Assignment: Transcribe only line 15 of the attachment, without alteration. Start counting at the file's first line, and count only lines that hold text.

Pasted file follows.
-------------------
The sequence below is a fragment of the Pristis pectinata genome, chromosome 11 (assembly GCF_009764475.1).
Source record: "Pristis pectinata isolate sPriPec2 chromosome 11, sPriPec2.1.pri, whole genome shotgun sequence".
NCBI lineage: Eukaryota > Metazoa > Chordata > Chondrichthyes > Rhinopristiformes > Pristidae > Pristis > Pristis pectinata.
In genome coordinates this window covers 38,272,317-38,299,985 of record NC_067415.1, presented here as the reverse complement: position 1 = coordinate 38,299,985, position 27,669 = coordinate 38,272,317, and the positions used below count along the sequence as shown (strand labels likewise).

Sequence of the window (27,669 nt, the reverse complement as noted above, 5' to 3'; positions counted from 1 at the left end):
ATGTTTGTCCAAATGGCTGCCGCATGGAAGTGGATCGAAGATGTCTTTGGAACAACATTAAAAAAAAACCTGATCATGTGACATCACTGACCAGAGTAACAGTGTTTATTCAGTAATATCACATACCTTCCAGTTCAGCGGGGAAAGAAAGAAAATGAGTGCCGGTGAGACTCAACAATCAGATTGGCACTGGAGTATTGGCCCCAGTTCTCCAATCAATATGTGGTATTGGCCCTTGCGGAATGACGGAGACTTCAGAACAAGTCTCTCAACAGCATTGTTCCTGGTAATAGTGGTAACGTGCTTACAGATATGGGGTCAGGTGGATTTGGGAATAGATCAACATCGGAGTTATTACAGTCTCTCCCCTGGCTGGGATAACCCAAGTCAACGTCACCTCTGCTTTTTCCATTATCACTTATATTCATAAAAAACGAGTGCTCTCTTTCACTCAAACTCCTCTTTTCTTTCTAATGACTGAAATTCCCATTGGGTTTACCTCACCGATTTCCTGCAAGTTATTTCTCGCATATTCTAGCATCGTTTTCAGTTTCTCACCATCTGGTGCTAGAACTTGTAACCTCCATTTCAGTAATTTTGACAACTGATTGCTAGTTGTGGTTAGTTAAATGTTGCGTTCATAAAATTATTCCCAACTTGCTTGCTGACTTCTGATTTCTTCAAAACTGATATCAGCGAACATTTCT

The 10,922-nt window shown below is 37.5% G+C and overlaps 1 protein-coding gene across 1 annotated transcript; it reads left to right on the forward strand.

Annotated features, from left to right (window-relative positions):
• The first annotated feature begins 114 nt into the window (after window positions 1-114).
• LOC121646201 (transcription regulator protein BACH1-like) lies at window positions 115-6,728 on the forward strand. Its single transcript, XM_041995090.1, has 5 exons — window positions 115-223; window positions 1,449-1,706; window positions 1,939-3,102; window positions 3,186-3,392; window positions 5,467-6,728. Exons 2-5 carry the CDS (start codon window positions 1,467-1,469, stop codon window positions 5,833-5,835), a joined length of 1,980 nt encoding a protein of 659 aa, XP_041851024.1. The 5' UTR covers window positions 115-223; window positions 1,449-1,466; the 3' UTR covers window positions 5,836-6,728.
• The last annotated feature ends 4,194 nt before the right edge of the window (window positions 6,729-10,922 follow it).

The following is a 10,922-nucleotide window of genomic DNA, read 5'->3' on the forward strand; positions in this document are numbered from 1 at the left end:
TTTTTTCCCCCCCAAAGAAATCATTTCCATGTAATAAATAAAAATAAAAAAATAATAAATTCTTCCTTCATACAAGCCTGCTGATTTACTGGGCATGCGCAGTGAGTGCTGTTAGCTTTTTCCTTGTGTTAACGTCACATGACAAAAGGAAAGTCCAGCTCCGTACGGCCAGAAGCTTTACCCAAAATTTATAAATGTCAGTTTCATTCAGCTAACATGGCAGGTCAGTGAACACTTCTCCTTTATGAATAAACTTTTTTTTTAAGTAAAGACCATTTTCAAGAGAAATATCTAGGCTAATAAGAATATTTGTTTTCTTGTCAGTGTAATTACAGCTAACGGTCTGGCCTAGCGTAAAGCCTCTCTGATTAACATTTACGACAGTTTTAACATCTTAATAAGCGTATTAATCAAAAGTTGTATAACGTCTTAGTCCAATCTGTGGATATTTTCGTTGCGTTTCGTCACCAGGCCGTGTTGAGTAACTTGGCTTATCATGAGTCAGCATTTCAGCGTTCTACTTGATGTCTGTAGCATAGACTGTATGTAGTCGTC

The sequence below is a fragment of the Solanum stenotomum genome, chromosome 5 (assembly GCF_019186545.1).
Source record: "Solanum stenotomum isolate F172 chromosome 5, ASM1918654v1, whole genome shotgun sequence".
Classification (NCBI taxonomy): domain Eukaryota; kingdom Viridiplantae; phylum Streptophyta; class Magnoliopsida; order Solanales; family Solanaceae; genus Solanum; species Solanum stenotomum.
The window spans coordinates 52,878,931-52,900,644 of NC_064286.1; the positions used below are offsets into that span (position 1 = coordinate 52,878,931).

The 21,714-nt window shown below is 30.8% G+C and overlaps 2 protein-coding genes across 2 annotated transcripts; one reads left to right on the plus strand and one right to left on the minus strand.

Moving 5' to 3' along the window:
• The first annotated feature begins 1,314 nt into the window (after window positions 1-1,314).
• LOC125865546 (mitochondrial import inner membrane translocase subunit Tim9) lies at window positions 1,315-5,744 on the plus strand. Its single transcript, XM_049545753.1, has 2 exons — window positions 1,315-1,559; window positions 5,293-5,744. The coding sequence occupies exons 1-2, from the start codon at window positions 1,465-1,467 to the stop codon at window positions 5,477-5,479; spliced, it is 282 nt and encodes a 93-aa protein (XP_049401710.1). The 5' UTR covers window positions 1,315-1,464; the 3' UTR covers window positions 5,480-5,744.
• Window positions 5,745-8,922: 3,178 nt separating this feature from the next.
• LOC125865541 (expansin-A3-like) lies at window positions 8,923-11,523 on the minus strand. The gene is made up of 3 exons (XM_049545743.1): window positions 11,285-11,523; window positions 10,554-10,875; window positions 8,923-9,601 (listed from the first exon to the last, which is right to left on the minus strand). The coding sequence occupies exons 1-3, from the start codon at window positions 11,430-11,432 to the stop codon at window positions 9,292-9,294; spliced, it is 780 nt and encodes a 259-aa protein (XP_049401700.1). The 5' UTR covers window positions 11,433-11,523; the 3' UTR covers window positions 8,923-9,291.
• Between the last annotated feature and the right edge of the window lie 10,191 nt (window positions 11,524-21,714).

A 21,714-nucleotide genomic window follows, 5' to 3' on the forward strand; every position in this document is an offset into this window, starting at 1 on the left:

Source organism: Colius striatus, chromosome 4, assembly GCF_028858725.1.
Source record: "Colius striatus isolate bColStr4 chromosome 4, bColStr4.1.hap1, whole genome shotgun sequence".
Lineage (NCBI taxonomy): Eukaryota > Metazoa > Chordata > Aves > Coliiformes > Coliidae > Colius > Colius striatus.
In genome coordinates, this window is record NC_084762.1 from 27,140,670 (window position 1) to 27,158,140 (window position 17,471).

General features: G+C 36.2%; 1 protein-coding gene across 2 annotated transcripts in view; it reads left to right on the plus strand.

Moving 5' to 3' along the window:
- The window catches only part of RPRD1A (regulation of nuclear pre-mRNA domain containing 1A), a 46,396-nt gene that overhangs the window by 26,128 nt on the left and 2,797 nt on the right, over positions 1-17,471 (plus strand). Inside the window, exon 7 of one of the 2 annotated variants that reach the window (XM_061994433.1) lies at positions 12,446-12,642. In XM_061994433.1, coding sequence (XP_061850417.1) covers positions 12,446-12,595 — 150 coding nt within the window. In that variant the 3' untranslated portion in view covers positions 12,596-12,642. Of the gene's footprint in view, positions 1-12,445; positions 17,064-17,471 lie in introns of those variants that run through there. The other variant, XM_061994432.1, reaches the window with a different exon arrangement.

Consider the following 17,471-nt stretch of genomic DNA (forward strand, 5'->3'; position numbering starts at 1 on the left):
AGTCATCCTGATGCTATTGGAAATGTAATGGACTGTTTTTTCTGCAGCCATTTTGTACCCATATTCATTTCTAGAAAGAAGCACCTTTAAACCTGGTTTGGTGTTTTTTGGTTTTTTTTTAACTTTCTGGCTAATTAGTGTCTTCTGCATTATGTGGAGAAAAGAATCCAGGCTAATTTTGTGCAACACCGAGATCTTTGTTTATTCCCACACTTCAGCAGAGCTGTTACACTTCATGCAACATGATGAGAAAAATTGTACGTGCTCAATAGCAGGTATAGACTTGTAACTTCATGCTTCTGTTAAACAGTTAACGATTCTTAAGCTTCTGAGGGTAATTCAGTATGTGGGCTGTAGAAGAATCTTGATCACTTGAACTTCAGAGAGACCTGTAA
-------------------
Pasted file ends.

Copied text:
Source record: "Solanum stenotomum isolate F172 chromosome 5, ASM1918654v1, whole genome shotgun sequence".